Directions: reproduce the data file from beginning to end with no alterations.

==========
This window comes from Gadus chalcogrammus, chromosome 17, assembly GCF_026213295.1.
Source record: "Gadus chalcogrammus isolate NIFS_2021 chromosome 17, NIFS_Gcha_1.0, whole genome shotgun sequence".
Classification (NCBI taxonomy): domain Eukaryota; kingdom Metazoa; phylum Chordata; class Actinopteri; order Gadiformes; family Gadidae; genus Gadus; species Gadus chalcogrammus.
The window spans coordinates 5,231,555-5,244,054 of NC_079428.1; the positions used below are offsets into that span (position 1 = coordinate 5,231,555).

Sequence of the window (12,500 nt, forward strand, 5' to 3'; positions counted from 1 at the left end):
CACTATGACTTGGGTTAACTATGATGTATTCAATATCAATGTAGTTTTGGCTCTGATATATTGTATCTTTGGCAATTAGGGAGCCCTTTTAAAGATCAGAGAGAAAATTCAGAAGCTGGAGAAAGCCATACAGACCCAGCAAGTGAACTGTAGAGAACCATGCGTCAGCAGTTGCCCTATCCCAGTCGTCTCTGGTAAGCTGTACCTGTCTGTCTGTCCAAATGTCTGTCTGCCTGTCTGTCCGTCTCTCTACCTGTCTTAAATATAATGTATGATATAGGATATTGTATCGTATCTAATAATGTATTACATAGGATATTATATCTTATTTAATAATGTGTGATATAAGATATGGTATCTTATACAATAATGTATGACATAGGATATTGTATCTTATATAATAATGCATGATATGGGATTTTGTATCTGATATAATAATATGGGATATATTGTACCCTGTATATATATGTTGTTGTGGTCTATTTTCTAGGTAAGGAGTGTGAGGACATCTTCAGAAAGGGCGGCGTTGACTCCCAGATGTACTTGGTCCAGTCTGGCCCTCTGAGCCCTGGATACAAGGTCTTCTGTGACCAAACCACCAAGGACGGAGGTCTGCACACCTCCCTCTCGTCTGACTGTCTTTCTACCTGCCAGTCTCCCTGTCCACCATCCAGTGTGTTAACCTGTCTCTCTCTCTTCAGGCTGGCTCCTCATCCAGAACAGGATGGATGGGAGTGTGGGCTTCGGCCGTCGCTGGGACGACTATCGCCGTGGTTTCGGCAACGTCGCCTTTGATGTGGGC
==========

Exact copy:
This window comes from Gadus chalcogrammus, chromosome 17, assembly GCF_026213295.1.
Source record: "Gadus chalcogrammus isolate NIFS_2021 chromosome 17, NIFS_Gcha_1.0, whole genome shotgun sequence".
Classification (NCBI taxonomy): domain Eukaryota; kingdom Metazoa; phylum Chordata; class Actinopteri; order Gadiformes; family Gadidae; genus Gadus; species Gadus chalcogrammus.
The window spans coordinates 5,231,555-5,244,054 of NC_079428.1; the positions used below are offsets into that span (position 1 = coordinate 5,231,555).

Sequence of the window (12,500 nt, forward strand, 5' to 3'; positions counted from 1 at the left end):
CACTATGACTTGGGTTAACTATGATGTATTCAATATCAATGTAGTTTTGGCTCTGATATATTGTATCTTTGGCAATTAGGGAGCCCTTTTAAAGATCAGAGAGAAAATTCAGAAGCTGGAGAAAGCCATACAGACCCAGCAAGTGAACTGTAGAGAACCATGCGTCAGCAGTTGCCCTATCCCAGTCGTCTCTGGTAAGCTGTACCTGTCTGTCTGTCCAAATGTCTGTCTGCCTGTCTGTCCGTCTCTCTACCTGTCTTAAATATAATGTATGATATAGGATATTGTATCGTATCTAATAATGTATTACATAGGATATTATATCTTATTTAATAATGTGTGATATAAGATATGGTATCTTATACAATAATGTATGACATAGGATATTGTATCTTATATAATAATGCATGATATGGGATTTTGTATCTGATATAATAATATGGGATATATTGTACCCTGTATATATATGTTGTTGTGGTCTATTTTCTAGGTAAGGAGTGTGAGGACATCTTCAGAAAGGGCGGCGTTGACTCCCAGATGTACTTGGTCCAGTCTGGCCCTCTGAGCCCTGGATACAAGGTCTTCTGTGACCAAACCACCAAGGACGGAGGTCTGCACACCTCCCTCTCGTCTGACTGTCTTTCTACCTGCCAGTCTCCCTGTCCACCATCCAGTGTGTTAACCTGTCTCTCTCTCTTCAGGCTGGCTCCTCATCCAGAACAGGATGGATGGGAGTGTGGGCTTCGGCCGTCGCTGGGACGACTATCGCCGTGGTTTCGGCAACGTCGCCTTTGATGTGGGC